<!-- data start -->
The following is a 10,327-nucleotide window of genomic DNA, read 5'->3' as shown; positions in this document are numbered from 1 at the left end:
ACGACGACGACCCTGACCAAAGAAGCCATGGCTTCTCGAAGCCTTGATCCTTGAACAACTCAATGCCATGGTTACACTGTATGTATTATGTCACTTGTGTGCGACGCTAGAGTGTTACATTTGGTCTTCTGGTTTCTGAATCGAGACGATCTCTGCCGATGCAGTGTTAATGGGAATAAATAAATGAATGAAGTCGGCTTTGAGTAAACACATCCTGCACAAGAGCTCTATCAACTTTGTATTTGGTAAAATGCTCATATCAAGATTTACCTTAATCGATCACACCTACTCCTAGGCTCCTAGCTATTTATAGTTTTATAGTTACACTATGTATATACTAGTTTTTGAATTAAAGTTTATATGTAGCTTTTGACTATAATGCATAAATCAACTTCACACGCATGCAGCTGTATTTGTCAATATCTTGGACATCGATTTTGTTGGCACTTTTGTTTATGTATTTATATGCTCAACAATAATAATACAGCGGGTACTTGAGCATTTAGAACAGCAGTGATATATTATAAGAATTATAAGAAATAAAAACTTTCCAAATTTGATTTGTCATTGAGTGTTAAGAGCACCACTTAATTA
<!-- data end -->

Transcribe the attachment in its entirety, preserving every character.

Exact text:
The following is a 10,327-nucleotide window of genomic DNA, read 5'->3' as shown; positions in this document are numbered from 1 at the left end:
ACGACGACGACCCTGACCAAAGAAGCCATGGCTTCTCGAAGCCTTGATCCTTGAACAACTCAATGCCATGGTTACACTGTATGTATTATGTCACTTGTGTGCGACGCTAGAGTGTTACATTTGGTCTTCTGGTTTCTGAATCGAGACGATCTCTGCCGATGCAGTGTTAATGGGAATAAATAAATGAATGAAGTCGGCTTTGAGTAAACACATCCTGCACAAGAGCTCTATCAACTTTGTATTTGGTAAAATGCTCATATCAAGATTTACCTTAATCGATCACACCTACTCCTAGGCTCCTAGCTATTTATAGTTTTATAGTTACACTATGTATATACTAGTTTTTGAATTAAAGTTTATATGTAGCTTTTGACTATAATGCATAAATCAACTTCACACGCATGCAGCTGTATTTGTCAATATCTTGGACATCGATTTTGTTGGCACTTTTGTTTATGTATTTATATGCTCAACAATAATAATACAGCGGGTACTTGAGCATTTAGAACAGCAGTGATATATTATAAGAATTATAAGAAATAAAAACTTTCCAAATTTGATTTGTCATTGAGTGTTAAGAGCACCACTTAATTA